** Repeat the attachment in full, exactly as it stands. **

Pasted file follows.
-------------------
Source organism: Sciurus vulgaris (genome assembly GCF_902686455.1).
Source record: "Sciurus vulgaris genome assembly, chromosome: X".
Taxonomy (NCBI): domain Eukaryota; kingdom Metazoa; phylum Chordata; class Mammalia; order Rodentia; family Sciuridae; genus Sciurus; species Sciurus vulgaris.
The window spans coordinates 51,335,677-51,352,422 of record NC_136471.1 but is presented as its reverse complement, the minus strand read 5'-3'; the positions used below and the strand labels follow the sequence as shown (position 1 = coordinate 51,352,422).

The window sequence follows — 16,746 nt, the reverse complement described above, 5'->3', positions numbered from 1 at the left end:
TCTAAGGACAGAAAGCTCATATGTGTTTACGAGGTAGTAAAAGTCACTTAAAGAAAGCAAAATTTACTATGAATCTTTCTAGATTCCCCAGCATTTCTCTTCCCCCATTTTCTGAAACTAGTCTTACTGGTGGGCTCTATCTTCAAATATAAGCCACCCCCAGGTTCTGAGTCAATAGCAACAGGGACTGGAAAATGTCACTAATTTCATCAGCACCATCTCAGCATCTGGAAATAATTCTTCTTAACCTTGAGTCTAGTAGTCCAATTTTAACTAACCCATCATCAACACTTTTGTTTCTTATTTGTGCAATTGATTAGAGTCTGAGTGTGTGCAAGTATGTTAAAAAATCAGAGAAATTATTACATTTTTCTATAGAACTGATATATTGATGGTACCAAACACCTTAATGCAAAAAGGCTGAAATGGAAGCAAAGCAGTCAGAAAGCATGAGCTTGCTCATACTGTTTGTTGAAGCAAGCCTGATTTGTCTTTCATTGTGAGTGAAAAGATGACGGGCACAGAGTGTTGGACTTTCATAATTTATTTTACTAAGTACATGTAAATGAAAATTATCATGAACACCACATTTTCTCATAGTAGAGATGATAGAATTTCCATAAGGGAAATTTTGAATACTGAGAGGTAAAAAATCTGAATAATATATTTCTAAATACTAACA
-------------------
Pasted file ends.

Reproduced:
Source organism: Sciurus vulgaris (genome assembly GCF_902686455.1).
Source record: "Sciurus vulgaris genome assembly, chromosome: X".
Taxonomy (NCBI): domain Eukaryota; kingdom Metazoa; phylum Chordata; class Mammalia; order Rodentia; family Sciuridae; genus Sciurus; species Sciurus vulgaris.
The window spans coordinates 51,335,677-51,352,422 of record NC_136471.1 but is presented as its reverse complement, the minus strand read 5'-3'; the positions used below and the strand labels follow the sequence as shown (position 1 = coordinate 51,352,422).

The window sequence follows — 16,746 nt, the reverse complement described above, 5'->3', positions numbered from 1 at the left end:
TCTAAGGACAGAAAGCTCATATGTGTTTACGAGGTAGTAAAAGTCACTTAAAGAAAGCAAAATTTACTATGAATCTTTCTAGATTCCCCAGCATTTCTCTTCCCCCATTTTCTGAAACTAGTCTTACTGGTGGGCTCTATCTTCAAATATAAGCCACCCCCAGGTTCTGAGTCAATAGCAACAGGGACTGGAAAATGTCACTAATTTCATCAGCACCATCTCAGCATCTGGAAATAATTCTTCTTAACCTTGAGTCTAGTAGTCCAATTTTAACTAACCCATCATCAACACTTTTGTTTCTTATTTGTGCAATTGATTAGAGTCTGAGTGTGTGCAAGTATGTTAAAAAATCAGAGAAATTATTACATTTTTCTATAGAACTGATATATTGATGGTACCAAACACCTTAATGCAAAAAGGCTGAAATGGAAGCAAAGCAGTCAGAAAGCATGAGCTTGCTCATACTGTTTGTTGAAGCAAGCCTGATTTGTCTTTCATTGTGAGTGAAAAGATGACGGGCACAGAGTGTTGGACTTTCATAATTTATTTTACTAAGTACATGTAAATGAAAATTATCATGAACACCACATTTTCTCATAGTAGAGATGATAGAATTTCCATAAGGGAAATTTTGAATACTGAGAGGTAAAAAATCTGAATAATATATTTCTAAATACTAACA